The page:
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So how many horsepower do you need

  1. Oct 14, 2008 #1

    mgb_phys

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    In a long drive home through the moutains I noticed that my car will do a constant 100km/h in gear with the engine running but no gas pedal down a 6% slope.

    100Km/h = 27.8 m/s, in a 6% downgrade that's 1.7 m/s vertically.
    kerb weight=1420Kg , so with 2 people and some fuel = 1600kg
    mgh = 1600 * 9.8 * 1.7 J/s = 26Kw = 35bhp

    So presumably cruising on the flat freeway at 100km/h I am also using 35bhp?
    So why does the smallest engine I can buy in this car need 175bHp?
     
  2. jcsd
  3. Oct 14, 2008 #2
    How about the power needed to accelerate to that velocity?
     
  4. Oct 14, 2008 #3
    Or, how about the power needed to go up a hill? Or to burn rubber leaving the party? Also, you wouldn't want to be pushing peak power from your engine all of the time - it wouldn't last long before requiring a rebuild that way.

    You're right though, the peak power is probably higher than it "needs" to be. That's one reason the easiest way to improve your fuel mileage is to drive more gently.

    Edit - don't forget too, that if you are driving on the flats at your 100 km/hr, you are using that 35 bhp, you are not burning gas at a 175 bhp rate. What you are wasting is the fuel to overcome the mechanical (in)efficiency etc. of the bigger engine; and the extra weight associated with the engine, and heavier frame, and bigger brakes, and so on
     
  5. Oct 14, 2008 #4
    If any environmentalists press you, tell them you have a bigger engine so you can do accelerometer studies.....don't mention impressing chicks!!
     
  6. Oct 14, 2008 #5

    mgb_phys

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    You know how people buy a Porsche or a 4x4 to make up for their small 'equipement'?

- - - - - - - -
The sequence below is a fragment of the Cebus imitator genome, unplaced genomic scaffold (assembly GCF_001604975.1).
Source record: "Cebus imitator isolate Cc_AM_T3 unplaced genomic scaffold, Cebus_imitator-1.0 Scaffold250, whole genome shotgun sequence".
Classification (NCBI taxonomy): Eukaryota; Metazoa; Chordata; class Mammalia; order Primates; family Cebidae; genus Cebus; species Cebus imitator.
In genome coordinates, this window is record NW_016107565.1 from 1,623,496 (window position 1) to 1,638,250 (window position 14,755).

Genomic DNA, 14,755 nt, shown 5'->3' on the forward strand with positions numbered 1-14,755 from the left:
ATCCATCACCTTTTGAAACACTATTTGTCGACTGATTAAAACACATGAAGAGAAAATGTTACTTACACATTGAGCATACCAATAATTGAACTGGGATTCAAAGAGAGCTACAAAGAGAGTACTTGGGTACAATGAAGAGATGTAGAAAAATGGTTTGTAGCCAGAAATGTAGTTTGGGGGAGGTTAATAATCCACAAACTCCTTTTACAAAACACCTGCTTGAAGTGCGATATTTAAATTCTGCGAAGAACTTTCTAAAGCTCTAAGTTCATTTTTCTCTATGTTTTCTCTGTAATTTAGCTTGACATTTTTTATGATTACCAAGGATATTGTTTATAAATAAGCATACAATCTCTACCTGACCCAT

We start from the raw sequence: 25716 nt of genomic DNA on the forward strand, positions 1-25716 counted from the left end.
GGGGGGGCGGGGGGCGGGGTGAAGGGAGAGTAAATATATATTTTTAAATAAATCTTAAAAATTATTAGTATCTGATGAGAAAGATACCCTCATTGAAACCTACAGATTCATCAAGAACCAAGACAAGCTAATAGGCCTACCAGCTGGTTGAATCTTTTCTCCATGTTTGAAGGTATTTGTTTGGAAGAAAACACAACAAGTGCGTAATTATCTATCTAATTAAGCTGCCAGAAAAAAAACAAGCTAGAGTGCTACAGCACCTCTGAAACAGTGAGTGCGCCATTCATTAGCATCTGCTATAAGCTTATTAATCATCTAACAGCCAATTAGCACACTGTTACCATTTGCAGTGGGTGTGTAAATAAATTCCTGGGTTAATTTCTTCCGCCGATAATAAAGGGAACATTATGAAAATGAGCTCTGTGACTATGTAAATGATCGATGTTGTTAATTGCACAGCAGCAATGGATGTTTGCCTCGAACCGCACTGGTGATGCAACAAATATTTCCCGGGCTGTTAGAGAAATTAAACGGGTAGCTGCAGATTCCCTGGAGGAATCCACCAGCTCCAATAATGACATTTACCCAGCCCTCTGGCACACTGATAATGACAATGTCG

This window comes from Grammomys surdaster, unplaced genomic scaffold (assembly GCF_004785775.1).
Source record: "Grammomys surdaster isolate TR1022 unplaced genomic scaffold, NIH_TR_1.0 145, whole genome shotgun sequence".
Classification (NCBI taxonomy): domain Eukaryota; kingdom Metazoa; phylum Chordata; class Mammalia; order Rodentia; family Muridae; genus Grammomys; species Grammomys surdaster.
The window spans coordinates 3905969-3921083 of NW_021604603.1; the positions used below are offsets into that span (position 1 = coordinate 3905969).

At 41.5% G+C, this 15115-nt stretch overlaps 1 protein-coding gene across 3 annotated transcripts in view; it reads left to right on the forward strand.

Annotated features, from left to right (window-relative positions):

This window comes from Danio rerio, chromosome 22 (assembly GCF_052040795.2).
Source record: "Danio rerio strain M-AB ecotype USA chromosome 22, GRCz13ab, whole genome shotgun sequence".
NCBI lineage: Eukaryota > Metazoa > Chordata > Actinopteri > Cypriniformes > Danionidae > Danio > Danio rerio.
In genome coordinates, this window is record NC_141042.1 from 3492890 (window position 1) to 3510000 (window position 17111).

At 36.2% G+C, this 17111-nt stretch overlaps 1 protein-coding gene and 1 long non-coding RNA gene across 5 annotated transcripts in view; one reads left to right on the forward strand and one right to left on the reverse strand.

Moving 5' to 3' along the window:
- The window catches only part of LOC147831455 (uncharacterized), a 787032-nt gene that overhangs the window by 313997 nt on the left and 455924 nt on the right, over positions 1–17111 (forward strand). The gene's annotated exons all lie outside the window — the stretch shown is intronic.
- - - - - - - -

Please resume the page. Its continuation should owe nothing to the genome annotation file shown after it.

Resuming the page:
That's my 2cv over there ..wink.. ..wink..
     
  7. Oct 14, 2008 #6
    Well, are you sure that the smallest engine is 175 BHP? That sounds very high and I suspect it is the engine HP. BHP usually runs about 60% of engine HP and the manufacturers usually overrate the engine HP anyway. But, looking at the numbers you gave, since the car is not accelerating going down the grade, it must be at equilibrium between the friction forces and the x component of the Normal force. I calculate that as being 1640 N. That also seems a bit high so I suspect the engine and drive train are actually holding the car back, rather than helping to push it forward! In any case, let’s take that number and calculate the power at 27.8 m/s and we get 45600 Joules or about 60 BHP. So you need 60 BHP on the straight and level at 100 kph just to overcome friction forces. That corresponds to about a 100 HP engine. Now, if you ever want to do any accelerating up to the velocity of 100 kph, you will need about double force of 1640 N. Lets say 3200 N at 27.8 m/s which is 89000 J or 118 BHP. That corresponds to almost 200 engine HP which makes the 175 HP engine look a bit undersized. The cal’s are off a bit because we don’t have a good handle on the friction forces but I would say that 175 HP engine is about right for your car.
     
  8. Oct 14, 2008 #7

    mgb_phys

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    Yes 175hp is the sticker HorsePower, I wasn't aware of bhp/hp difference.
    The car was rolling in gear but with no gas - so it's in equilibrium with gravity=aerodynamic + drive train drag. That was the experiment - the power needed to maintain 100km/h.

    The result was interesting, my old Citroen probably had around 50hp and would get to 75mph/120Kmh (eventually). The new shiny car has permament 4wd which obviously adds a lot of drag (but it can REALLY accelerate = :biggrin:)
     
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